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Sunday Night Food Thread (SNiFT): June 19, 2016

Another Sunday Night and I ain't go not money. I go not money 'cause I just made food. Oh how I wish I had someone to brag to, 'cause it was so dang good. Sam Cooke, eat your heart out.

I'll tell you this about UT, he's just out there trying to be the best burger chef he can be.
I'll tell you this about UT, he's just out there trying to be the best burger chef he can be.
Erik Williams-USA TODAY Sports

During the summer, there is a tradition at the UT household spanning years and years and years (four, specifically) where I fire up the grill and commence what is simply known as "Burger Lab."

The tradition started when I saw a Food Network special on the "Build A Better Burger" challenge put on by (REDACTED FOR ADVERTISING REASONS) and had the dumb notion that "hey, I know how to make a burger, I can totally do that and win."

Spoiler alert:  Not yet.

The nuts and bolts of it are as follows:

1.  Come up with a unique and tasty burger idea.

2.  Write a recipe (duh).

3.  Try to create six burgers with that recipe in 60 minutes or less.

4.  The burger recipe is graded on four criteria:  Perceived taste appeal, Creativity, Ease of Preparation, and Perceived Wine Pairing (REDACTED is a winery, hence the fourth criteria).

Now you might be thinking this sounds pretty simple, "What kind of dunderhead can't make six burgers in 60 minutes?"

You would be surprised.  Matter of fact, I read some of the winning recipes, thinking "how in the name of Brock Osweiler's jockstrap did they make this in an hour?"

Back to last night, I made my first iteration of what I call the "Taste of Texas Burger," the idea being that the burger would meld all the culinary cultural influences of our great state into a single burger.

Since this is for a competition, I won't be giving a recipe (also, it's still in the works and I don't want anyone to try and replicate it in its current state).  I will say that the patty had a dry rub made with coffee, light brown sugar, ancho chile powder and other spices layered with sharp cheddar cheese, topped with Shiner-braised red cabbage, onions and bacon, and the buns were spread with a jalapeno, garlic, and pecan pesto sauce (which definitely needs some work.  First attempt turned out to be not so much pesto as it was spicy pecan butter).

I will say, however, that Taste of Texas v. 1.0 was really good, especially for a first attempt (although it still went way over the allotted time limit, so that's a problem), and v. 2.0 should be even better now that I know what needs to be fixed on it.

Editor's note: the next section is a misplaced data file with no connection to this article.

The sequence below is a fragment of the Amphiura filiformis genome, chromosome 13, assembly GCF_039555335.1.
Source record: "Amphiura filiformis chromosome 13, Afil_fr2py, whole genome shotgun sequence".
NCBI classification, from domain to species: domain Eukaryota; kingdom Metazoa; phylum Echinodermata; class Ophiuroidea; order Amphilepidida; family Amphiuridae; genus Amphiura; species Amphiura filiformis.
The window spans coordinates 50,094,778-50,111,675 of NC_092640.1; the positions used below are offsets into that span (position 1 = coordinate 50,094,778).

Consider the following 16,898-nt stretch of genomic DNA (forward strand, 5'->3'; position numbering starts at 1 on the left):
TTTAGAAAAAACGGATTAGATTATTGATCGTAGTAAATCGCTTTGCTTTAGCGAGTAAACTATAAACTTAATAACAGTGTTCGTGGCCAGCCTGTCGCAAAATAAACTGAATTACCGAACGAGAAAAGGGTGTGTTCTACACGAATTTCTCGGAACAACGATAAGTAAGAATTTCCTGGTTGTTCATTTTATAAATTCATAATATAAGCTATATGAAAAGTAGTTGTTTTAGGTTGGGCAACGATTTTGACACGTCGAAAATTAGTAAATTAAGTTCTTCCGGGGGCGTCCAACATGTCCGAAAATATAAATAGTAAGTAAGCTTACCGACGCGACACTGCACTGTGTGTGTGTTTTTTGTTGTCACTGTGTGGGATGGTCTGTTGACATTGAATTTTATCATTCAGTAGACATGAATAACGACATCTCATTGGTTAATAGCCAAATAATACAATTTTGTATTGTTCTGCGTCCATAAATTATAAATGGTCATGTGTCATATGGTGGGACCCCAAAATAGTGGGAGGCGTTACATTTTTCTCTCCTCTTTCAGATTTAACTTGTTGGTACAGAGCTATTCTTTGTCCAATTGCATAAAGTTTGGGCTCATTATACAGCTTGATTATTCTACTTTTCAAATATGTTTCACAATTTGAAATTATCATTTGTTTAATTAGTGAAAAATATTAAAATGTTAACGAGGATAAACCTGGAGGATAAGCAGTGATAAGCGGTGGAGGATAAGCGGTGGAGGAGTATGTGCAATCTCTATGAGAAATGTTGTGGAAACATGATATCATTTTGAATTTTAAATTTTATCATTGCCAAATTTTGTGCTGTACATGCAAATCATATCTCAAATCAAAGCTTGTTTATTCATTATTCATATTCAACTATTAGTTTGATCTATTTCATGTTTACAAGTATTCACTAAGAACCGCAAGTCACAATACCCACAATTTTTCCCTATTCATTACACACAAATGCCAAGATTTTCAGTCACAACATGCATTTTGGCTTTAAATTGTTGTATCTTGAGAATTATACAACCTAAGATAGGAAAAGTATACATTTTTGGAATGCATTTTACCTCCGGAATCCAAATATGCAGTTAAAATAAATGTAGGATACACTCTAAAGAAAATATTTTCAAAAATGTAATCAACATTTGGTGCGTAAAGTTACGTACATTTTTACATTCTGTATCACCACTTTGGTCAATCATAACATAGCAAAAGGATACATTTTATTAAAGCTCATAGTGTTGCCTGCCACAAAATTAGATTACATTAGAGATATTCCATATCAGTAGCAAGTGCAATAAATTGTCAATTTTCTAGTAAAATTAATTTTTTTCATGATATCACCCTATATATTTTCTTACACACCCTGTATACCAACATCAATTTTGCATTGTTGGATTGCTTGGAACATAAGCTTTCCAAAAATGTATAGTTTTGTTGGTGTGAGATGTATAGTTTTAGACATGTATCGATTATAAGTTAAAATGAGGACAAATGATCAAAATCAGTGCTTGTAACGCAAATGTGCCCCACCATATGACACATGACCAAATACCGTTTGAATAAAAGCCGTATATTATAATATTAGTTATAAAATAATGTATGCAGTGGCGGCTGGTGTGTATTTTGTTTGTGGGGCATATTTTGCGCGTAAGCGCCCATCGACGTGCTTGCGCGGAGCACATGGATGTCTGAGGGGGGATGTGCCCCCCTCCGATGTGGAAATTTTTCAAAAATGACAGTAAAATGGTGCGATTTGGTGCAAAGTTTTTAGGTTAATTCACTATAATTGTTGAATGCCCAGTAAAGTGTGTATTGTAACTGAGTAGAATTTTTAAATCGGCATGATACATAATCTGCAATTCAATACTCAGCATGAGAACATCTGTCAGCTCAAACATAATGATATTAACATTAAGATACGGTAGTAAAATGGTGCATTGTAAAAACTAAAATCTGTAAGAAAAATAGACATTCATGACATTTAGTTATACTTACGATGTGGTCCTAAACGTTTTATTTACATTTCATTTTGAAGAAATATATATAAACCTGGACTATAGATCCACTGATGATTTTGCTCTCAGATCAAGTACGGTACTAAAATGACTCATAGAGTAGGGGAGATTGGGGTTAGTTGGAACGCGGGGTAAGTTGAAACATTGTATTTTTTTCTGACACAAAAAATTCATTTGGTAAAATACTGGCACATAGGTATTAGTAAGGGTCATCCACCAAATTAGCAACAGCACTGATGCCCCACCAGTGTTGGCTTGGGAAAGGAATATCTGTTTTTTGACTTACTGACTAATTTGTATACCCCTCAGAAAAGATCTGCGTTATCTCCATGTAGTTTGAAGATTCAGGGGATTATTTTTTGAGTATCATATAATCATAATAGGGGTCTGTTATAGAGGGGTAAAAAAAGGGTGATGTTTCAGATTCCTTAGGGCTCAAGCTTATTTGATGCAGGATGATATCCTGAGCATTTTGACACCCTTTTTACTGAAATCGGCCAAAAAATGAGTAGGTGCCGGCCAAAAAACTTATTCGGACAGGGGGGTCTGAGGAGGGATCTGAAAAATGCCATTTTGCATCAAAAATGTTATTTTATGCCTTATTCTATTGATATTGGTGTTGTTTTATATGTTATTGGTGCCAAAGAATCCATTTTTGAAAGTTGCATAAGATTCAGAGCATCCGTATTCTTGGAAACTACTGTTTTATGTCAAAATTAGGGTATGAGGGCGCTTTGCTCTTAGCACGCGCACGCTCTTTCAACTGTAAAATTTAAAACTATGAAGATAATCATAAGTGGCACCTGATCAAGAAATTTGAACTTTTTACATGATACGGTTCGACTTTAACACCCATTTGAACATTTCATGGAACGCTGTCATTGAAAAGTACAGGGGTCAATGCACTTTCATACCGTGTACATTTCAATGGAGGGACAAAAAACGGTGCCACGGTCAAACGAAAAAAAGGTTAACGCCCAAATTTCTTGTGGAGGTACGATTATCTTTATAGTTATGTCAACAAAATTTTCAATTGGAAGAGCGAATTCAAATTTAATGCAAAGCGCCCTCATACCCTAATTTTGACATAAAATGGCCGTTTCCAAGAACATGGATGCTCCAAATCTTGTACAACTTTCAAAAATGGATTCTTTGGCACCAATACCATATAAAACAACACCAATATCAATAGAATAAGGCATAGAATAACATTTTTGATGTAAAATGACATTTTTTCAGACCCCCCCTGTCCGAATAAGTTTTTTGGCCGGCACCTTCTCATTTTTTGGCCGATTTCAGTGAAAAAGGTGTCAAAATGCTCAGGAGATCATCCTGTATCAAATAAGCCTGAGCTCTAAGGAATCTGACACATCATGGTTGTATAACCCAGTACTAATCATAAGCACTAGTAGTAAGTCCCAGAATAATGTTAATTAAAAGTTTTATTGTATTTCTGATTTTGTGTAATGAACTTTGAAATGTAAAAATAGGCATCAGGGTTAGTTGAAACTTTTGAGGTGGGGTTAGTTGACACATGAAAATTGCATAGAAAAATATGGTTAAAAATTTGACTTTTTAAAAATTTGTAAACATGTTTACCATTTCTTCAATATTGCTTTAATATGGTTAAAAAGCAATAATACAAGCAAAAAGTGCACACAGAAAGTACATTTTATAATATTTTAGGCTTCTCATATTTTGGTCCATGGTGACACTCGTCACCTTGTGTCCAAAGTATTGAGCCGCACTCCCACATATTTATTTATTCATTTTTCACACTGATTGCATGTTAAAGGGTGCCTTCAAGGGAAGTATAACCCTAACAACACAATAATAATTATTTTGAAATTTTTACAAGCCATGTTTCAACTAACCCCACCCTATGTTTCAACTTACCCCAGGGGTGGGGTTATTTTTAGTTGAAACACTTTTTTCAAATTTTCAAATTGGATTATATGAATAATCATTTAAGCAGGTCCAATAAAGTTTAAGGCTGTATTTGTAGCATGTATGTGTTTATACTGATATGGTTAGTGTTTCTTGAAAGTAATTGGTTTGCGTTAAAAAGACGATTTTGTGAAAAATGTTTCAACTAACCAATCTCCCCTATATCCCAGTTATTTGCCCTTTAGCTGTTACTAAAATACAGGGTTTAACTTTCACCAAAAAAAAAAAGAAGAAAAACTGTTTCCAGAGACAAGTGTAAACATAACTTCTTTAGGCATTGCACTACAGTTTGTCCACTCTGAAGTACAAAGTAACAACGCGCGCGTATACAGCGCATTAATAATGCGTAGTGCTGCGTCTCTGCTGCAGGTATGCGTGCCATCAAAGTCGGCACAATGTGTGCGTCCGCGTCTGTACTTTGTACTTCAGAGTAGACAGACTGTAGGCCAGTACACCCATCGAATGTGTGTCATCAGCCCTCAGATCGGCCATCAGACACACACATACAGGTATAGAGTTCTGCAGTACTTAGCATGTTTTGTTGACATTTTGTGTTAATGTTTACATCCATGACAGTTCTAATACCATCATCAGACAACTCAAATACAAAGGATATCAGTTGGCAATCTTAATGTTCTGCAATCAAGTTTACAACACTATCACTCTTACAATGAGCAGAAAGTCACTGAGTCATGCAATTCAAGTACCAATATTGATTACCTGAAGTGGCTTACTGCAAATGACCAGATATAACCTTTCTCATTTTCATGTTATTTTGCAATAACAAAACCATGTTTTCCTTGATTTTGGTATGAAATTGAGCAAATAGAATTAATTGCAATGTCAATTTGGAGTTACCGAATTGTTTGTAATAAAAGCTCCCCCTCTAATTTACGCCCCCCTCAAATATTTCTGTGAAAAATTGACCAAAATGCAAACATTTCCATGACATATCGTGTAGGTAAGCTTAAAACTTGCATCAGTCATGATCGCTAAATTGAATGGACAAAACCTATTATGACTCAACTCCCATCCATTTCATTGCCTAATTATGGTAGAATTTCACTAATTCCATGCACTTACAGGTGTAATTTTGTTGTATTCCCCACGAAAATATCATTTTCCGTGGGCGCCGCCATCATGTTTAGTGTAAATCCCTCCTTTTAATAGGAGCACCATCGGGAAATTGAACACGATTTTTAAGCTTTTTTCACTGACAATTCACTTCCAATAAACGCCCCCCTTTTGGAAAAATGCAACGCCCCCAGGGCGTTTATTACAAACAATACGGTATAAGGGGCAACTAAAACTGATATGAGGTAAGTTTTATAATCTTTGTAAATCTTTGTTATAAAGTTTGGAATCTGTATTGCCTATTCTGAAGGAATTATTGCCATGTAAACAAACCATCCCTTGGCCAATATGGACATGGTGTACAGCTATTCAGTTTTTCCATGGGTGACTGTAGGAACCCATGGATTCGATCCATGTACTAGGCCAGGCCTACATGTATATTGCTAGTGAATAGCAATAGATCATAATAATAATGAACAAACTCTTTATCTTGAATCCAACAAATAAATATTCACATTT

Will this burger work?  Possibly.  Will I drive myself to madness before it does work, thus making me a mad burger scientist?  All I can say is "wibble."

That said, I will share with you last year's winner of this contest so you can see what I'm talking about when I say "how did you make this in only 60 minutes?"

Sweet and Smoky Spanish Beef Burgers With Pickled Saffron Pears



3/4 cup sherry vinegar

1 tablespoon sugar

1/2 teaspoon salt

1/8 teaspoon saffron threads

1 Bosc pear, peeled, cored and small diced

1 large shallot, peeled and thinly sliced

1 teaspoon black sesame seeds


3/4 cup mayonnaise

1/2 cup jarred piquillo peppers or roasted red peppers, drained and patted dry

1 teaspoon hot smoked Spanish paprika

1 clove garlic, crushed


1/2 cup canola oil

6 thin slices prosciutto


2 pounds ground chuck

1/2 cup peeled, shredded Bosc pear

2 garlic cloves, minced

2 teaspoon salt

1 teaspoon freshly ground black pepper

Vegetable oil, for brushing the grill rack

6 1-ounce slices Manchego cheese

6 soft sesame seed buns, split

1 1/2 cups baby arugula


Prepare a medium-hot fire in a charcoal grill with a cover, or preheat a gas grill to medium-high.

To make the pickled saffron pears, bring the vinegar, sugar, salt and saffron to a boil in a small heat-proof saucepan over medium heat on the grill. Remove from the heat and let cool for 10 minutes. Put the diced pear and sliced shallots in a small bowl and pour the vinegar mixture over them. Cover and refrigerate for 20 minutes. Drain and stir in the black sesame seeds.

To make the aioli, combine all of the ingredients in a blender and process until smooth. Transfer to a small bowl. Cover and refrigerate.

To make the crispy prosciutto, heat the canola oil in a medium heat-proof skillet on the grill. When the oil is hot enough to make the prosciutto sizzle, add 3 slices to the skillet and cook until crisp. Transfer the prosciutto to paper towels to drain. Repeat with the remaining prosciutto.

To make the patties, combine all of the ingredients in a large bowl and gently but thoroughly mix. Divide into 6 equal portions and form into patties to fit the buns. Brush the grill rack with vegetable oil. Place the patties on the grill rack and cook for 4 to 5 minutes per side for medium. During the last 2 minutes of cooking, top each patty with a cheese slice and place buns, cut side down, on the outer edges of the grill rack to lightly toast.

To assemble the burgers, spread some aioli on the cut sides of the top and bottom buns. Place a prosciutto slice on each bun bottom followed by a cheese-topped patty. Top each patty with some pickled saffron pears and arugula. Add the bun tops and serve.

So that's my food adventure, share with us some of your ideas/food stories you have from this week.  Nobody will laugh at you...much.